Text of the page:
One of the most effective policy planks “President” Trump ran on was the trade deficit, specifically, the one we had with China.
People responded viscerally to his tirades, with Trump claiming we were “raped,” our trade negotiators were “weak” and we had to get “tough and smart.” This crude, simplistic and hateful characterization resonated well with Trump’s base, which mirrors his primitive traits.
Trump then embarked on a policy of bluster and name-calling in preparation for negotiations. And while negotiations dragged on for a “Phase One” deal, the Chinese rolled Trump at every turn and played him for a rube.
The man who said “trade wars are good and easy to win” now has to face the fact that the trade deficit with China is almost exactly where it was the day he took office, and the policy path itself laid waste to farmers (who we had to bail out with taxpayer dollars) steel plants (because Mr. Trump didn’t understand the finer points of supply chain dynamics and raised the cost of raw materials for them) the fishing industry, (the Chinese took their business to Canada) and tariffs, which he tripled, and which The Great Man himself keeps insisting to this day the Chinese pay for what is in fact, a tax on American end users.
And the result of “Phase One?” The Chinese are throwing Trump around like a rag doll.
We were supposed to hit $100 billion of exports, but commitments from China are not even half that. Mr. Trump insisted in an interview that “China was more than living up to its commitments,” which you can take as seriously as his pledges of marital fidelity.
But for Mr. Trump and his sycophants, every hour brings a new utterance of idiotic fabulism, ready for consumption.
How did this happen? Partially it’s because of the “Only I can fix it” mentality, whereupon Trump fancied he could bang the table, intimidate the Chinese, and simply bypass internationally recognized protocols that have been in place for decades.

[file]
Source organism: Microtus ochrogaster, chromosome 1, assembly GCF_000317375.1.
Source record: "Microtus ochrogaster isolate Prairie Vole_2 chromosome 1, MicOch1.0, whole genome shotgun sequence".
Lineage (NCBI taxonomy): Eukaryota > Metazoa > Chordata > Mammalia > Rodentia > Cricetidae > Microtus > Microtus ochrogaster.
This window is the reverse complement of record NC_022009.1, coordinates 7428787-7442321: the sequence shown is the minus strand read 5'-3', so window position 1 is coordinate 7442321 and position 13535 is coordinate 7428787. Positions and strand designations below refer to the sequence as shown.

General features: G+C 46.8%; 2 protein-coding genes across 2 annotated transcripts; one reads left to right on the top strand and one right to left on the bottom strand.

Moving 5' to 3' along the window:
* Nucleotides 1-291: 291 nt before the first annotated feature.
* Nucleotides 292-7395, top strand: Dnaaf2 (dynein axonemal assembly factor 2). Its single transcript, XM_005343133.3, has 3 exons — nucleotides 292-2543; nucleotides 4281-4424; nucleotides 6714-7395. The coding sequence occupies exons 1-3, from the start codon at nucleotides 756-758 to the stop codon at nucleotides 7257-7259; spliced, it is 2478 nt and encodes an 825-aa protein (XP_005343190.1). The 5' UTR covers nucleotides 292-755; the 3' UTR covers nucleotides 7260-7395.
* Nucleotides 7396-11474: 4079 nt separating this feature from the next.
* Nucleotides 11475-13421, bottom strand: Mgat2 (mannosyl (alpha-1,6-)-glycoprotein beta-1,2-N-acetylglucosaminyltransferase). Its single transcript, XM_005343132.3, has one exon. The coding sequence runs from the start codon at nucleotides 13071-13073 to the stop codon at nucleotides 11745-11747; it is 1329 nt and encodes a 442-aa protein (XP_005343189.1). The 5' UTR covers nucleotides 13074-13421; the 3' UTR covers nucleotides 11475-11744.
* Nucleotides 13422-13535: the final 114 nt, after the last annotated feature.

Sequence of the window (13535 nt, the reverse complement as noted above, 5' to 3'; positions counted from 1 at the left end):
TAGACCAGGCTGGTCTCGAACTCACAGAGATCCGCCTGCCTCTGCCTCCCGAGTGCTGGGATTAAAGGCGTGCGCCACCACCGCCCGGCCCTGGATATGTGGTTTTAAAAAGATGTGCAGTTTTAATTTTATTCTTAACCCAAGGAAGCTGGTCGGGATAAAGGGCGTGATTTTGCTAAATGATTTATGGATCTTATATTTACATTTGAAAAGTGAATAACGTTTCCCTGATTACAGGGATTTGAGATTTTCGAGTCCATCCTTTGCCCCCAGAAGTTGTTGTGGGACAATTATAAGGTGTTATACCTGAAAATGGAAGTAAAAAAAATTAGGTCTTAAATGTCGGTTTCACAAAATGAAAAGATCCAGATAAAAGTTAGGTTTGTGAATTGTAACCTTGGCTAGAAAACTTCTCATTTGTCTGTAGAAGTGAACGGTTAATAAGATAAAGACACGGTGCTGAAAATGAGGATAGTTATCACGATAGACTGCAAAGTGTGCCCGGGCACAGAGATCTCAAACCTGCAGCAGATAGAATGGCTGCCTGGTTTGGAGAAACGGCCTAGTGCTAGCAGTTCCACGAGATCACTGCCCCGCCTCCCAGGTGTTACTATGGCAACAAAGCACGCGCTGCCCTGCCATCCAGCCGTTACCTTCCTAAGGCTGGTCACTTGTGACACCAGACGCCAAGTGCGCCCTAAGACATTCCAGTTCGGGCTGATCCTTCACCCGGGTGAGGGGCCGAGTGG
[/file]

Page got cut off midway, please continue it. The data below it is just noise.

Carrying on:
A lifelong bully and bloviator, he treated ally and enemy alike with contempt, accusing them of taking advantage of us gullible trusting Americans. The old barstool complaints about the expense of our global defense commitments resonated with the Boomers, who still think we didn’t win World World II enough, and everyone still owed us a favor.
The nostalgia for American manufacturing also played well with a segment of the population who are riven with simmering resentment. Trump would “bring manufacturing jobs back,” but anyone who actually manufactures a product knew that couldn’t be true.
Manufacturing seeks low production costs just as water seeks its own level, and that can manifest itself not only in lower-cost labor but also in automation, which has exacted as big a cost on jobs as has globalization. I spent the first 20 years of my working life in manufacturing, and while I laughed at every promise Trump made, I was horrified how readily an ignorant segment of the population readily believed him.
I will never understand the romance Americans maintain for the factory floor.
I have to remind people that Billy Joel wrote the song “Allentown” in 1982. For 40 years, we’ve been mourning the death of the factory, and its symbolism has outweighed its importance for ages now.
The same is true of another industry Trump promised to save, coal mining. The industry is down to its last 50,000 employees, driven out of business by cheap natural gas and the massive expansion of wind and solar power generation. You can’t overcome these trends by insulting them.
We can add this to the long list of economic failures by this administration. Whether it was job growth, GDP, trade, and worst of all, the near-total obliteration of our defenses against pandemic outbreaks, Mr. Trump has brought the nation to economic ruin, and could never match the record of his predecessor even if the pandemic never happened.
And remarkably, millions still believe the opposite.